by Ken Root
As we move into the fall season in the upper Midwest, Idyllic weather that floats over us for a few days or a few weeks each year. September’s chilly dawn comes later each day but it is stacked with colors from hazy gray at the horizon to magenta at mid sky and blue at the apex. Church spires rise out of the mist with crops changing from green to golden as the bright yellow sun offers great promise for a cloud free day as temperatures rise and winds blow softly across the land. All this had to make the first generation of our ancestors realize they were in a special place on earth. However, any who spent a full year at this latitude knew that this lull is brief and winter would be long and cold. They had to be prepared for six months of deprivation before any crop could again emerge from the ground. How they remained on this land and reinforced their position in the harshness of nature is truly amazing.
I spent a few hours last weekend at an annual celebration of antique crafts and first generation farming at the Plagman Barn near Guttenburg, Iowa. The historical site is a mere remnant and recreation of early farm life dating back to the mid nineteenth century. Volunteers donate time during the year and especially this weekend to re-enact the mechanical processes which innovative settlers employed to gain an edge against nature as they prepared for the winter freeze.
I don’t think our ancestors were much different in thinking than we are today. To come here was a big step so those who made it self-selected for ambition and adventure. They may have come from Europe as part of a community, a family or alone as young men or women. When they arrived, the landscape had to be overpowering: Big trees, sticky soil and no roads. Frontier life came down to food, clothing and shelter. Their tools were rudimentary, but functional in the hands of a skilled person. It is said they had an axe, a rifle and a plow loaded in a wagon that was pulled by a multipurpose horse or a yoke of oxen. Maybe a settler had a cow, chickens and pigs if they had the means to bring them in or buy from someone who was more established.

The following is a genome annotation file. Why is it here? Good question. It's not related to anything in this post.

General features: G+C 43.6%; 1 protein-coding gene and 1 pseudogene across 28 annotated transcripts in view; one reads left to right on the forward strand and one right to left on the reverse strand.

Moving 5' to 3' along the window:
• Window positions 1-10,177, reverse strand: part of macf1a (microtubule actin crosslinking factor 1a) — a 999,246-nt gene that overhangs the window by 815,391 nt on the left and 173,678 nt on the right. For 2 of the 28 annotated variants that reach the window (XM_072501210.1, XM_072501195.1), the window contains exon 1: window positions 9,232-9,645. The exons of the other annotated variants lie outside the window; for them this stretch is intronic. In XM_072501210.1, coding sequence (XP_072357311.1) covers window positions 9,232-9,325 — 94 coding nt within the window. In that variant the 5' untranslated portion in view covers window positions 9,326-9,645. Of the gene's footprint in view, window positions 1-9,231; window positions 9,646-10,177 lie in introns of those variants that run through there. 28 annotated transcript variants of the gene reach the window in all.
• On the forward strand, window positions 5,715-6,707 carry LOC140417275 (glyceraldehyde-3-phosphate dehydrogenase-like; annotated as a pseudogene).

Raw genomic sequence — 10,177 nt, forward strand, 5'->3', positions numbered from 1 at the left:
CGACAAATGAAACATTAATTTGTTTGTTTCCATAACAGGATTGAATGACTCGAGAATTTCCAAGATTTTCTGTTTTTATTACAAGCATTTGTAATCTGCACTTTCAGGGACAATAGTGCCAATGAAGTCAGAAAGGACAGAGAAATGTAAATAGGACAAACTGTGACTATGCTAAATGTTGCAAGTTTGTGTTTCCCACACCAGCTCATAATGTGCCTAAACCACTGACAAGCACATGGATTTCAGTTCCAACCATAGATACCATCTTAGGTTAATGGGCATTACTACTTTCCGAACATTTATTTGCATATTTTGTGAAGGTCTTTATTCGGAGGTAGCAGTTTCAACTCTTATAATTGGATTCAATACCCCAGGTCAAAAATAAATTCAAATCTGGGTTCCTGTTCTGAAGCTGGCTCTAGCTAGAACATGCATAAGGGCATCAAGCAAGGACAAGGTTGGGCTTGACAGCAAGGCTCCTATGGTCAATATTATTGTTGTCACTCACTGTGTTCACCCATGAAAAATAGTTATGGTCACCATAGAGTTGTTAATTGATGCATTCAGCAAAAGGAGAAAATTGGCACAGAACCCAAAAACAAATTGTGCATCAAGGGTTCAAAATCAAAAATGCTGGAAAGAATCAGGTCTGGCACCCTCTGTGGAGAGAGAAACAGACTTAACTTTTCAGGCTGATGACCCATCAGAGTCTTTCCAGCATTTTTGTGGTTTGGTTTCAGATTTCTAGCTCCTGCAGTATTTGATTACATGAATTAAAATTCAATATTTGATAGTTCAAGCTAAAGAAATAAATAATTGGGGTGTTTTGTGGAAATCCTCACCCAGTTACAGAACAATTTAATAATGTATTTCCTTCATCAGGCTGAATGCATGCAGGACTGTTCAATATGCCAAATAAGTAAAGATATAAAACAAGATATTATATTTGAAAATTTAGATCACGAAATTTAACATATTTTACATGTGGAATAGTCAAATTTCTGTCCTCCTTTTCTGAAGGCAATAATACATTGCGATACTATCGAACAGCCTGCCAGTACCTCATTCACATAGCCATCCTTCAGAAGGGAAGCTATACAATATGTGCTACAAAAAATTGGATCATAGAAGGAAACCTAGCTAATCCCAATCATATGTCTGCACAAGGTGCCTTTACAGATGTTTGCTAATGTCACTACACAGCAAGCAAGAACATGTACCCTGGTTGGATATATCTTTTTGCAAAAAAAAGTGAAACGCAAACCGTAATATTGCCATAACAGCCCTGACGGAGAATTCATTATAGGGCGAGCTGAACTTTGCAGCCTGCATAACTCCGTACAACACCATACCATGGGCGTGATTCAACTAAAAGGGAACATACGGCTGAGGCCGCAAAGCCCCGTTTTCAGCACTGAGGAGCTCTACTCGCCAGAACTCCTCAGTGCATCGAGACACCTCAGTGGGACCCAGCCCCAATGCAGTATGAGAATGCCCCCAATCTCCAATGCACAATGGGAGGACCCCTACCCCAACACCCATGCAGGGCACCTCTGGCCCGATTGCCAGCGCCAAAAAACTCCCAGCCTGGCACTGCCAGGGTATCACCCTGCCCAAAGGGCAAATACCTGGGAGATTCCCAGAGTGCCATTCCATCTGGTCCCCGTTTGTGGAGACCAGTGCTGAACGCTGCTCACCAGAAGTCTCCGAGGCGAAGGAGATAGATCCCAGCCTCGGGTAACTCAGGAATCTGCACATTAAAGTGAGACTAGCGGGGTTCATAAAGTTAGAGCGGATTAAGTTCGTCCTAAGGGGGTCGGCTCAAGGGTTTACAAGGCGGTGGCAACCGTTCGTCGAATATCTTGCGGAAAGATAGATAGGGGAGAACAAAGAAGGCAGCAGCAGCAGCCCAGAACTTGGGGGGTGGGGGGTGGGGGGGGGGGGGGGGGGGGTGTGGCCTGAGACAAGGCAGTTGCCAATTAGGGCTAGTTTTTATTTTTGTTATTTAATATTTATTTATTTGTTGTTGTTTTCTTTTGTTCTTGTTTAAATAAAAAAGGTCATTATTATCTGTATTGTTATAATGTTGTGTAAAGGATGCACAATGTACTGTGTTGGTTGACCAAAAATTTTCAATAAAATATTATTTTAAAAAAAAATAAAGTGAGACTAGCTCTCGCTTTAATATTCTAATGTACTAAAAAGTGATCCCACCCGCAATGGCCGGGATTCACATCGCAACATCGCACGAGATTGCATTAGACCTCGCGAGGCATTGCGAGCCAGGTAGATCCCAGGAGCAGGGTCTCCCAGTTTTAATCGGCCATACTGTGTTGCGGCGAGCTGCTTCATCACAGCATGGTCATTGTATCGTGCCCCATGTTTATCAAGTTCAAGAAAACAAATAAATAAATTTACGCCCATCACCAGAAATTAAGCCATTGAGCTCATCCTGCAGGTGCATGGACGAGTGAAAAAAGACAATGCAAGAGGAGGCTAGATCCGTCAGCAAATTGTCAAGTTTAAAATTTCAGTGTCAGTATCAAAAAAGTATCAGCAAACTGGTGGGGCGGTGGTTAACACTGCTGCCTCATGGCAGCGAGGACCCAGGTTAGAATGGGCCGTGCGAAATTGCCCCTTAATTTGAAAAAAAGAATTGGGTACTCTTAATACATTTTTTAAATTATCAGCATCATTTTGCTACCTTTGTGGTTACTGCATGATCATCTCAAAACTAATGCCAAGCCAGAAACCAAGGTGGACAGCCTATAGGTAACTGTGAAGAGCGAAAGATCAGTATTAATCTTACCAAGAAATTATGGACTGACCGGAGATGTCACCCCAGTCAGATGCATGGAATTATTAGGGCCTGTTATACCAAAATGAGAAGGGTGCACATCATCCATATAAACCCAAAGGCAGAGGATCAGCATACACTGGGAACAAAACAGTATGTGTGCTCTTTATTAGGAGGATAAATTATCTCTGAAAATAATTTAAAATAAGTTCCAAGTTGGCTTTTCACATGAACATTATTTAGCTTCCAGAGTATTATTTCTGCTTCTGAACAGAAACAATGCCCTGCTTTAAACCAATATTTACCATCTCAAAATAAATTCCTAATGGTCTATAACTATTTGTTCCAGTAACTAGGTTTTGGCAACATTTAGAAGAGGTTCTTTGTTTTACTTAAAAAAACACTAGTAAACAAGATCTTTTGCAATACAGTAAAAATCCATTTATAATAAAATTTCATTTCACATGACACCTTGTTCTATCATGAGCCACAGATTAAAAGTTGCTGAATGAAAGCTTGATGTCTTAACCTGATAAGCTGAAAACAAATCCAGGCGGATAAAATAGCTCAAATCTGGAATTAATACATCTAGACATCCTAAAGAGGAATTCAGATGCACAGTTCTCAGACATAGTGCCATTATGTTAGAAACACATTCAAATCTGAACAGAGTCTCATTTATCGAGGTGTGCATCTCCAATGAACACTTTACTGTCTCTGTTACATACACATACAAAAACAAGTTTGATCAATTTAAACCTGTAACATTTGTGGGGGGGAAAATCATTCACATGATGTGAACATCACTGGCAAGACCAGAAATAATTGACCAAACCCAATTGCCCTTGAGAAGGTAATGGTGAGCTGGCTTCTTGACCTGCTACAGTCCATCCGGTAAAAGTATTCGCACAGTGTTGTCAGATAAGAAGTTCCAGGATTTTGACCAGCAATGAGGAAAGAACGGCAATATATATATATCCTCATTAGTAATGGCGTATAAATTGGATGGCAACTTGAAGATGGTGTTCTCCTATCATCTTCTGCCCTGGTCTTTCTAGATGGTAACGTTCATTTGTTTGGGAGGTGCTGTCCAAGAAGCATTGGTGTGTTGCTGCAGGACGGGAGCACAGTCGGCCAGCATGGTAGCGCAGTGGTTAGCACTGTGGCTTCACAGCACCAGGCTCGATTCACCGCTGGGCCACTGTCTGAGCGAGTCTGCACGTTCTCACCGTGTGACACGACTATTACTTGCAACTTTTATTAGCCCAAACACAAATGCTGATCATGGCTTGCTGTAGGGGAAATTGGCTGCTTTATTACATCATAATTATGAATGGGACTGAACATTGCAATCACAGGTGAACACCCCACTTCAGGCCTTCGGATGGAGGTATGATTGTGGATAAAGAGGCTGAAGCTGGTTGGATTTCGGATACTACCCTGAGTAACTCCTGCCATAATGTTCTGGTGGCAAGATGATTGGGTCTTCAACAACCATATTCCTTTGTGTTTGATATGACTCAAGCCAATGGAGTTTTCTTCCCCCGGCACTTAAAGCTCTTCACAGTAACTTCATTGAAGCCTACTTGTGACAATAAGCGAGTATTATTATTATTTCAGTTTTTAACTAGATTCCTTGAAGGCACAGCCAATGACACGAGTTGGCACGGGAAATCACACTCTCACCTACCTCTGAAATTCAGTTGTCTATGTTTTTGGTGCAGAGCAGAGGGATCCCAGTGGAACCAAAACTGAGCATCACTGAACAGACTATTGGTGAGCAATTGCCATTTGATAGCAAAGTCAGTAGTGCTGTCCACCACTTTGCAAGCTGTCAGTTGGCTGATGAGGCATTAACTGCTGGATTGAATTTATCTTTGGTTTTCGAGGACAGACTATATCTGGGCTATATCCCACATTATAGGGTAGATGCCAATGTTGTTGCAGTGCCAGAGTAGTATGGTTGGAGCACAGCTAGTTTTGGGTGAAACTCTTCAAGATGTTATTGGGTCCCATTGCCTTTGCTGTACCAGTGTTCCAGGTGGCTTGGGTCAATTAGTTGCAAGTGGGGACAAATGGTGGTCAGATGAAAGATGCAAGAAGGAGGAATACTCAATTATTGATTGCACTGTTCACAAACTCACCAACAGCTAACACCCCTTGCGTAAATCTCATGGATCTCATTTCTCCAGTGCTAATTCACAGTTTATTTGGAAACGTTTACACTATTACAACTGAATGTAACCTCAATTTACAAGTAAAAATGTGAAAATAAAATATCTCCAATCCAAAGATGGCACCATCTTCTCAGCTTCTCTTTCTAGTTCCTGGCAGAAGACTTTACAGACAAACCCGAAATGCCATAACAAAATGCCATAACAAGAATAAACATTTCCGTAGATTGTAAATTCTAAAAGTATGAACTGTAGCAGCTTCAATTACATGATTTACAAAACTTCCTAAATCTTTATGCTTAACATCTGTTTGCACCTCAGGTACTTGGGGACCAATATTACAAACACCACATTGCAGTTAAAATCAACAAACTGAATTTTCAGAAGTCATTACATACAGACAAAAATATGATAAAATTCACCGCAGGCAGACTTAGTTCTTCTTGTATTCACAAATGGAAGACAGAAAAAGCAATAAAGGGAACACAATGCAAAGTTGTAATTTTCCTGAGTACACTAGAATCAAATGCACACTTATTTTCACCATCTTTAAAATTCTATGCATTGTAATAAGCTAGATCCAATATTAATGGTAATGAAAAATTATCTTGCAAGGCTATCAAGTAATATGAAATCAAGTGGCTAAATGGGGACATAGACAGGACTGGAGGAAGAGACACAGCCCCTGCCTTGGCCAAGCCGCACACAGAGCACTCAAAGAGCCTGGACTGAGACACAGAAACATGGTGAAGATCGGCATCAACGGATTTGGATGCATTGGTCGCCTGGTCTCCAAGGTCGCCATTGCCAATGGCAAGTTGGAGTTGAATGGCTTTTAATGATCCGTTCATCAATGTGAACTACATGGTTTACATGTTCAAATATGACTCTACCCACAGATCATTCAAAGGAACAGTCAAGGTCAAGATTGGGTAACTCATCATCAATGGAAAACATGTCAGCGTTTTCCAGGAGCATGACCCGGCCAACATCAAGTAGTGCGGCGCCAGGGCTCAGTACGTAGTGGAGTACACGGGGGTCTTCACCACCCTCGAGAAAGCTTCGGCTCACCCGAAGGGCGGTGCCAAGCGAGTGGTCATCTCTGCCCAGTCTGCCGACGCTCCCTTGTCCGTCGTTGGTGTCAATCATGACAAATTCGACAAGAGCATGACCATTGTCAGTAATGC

The challenge of the era was power. Once people ventured away from rivers, they had nothing to turn a wheel except animal and human power. However, innovators bet their future on technology and some succeeded. The Plugmann farm’s first mechanical power came from steam. They were small and rudimentary engines that would turn a pulley which turned a belt which spun a saw blade or turned a grinder. Today is looks like a Rube Goldberg invention but the output of an individual was greatly increased and specialization began. To make these machines and keep them operating required a blacksmith who had to be a mechanical genius with a strong back. Every tool in a workshop had to be handmade before molding and casting of metal standardized in the next generation. Fitting parts, with the pioneer’s skills and tools, rivals fine craftsmanship today.
There had to be social reinforcement and group labor to keep the community going. A man or woman, who could work all day at a hard job, surely was revered and valued in their society. For each individual, determination to succeed may have been underlined by fear of failure or social disgrace. There had to be leaders and followers to accomplish the task of tilling the soil and processing the harvest.
A sorghum press caught my eye as a very rudimentary set of steel gears was being spun by a pulley from an antique tractor. Upon closer examination, the long stalks of sweet sorghum were being fed between flat rollers to crush out the juice which dripped into a bucket below. Hours of work, in hazardous conditions, resulted in enough to boil down to form a thick syrup that became their only sweetener unless they could find a swarm of bees and rob them of their honey.
In this little demonstration community was a school that had been relocated to simulate early education. It had twenty four desks ranging in size to suit children from first to eighth grade. The room had one teacher, a blackboard and a stove. This is still considered to be one of the most efficient educational systems ever devised. What is showed me was that people were progressive and knew that education would boost their children toward a better life. Some instincts are inherent in a successful society and education of the next generation ranks high on the list.
I made the rounds to see each enterprise demonstrated and each craft explained. Samples of sorghum, bread, jerky, butter and apple butter were offered and I took a bit of each. There is a certain sweet and satisfying taste in handmade food. Not just ingredients but knowledge that someone had the imagination and determination to set things in motion to produce a satisfying and nutritious end product to sustain themselves, their family and their community. Pioneers learned how to preserve in metal, crockery and glass vessels and many timed their livestock harvesting so cold weather or smoking and drying allowed long term storage and use.
We have nothing on these people. Putting ourselves in their place would result in a massive decline in our population as most of us would just give up rather than strain our backs from sunup to sundown to gain a small step toward survival. However, the work they did to establish our way of life does not have to be done again. The foundation is laid. We only recreate it to salute their innovations and entertain ourselves. Our challenge lies in dealing with more people and less resources in a world bristling with armament and fragile governments. Let’s just say we couldn’t live our ancestor’s lives and they wouldn’t want to live ours.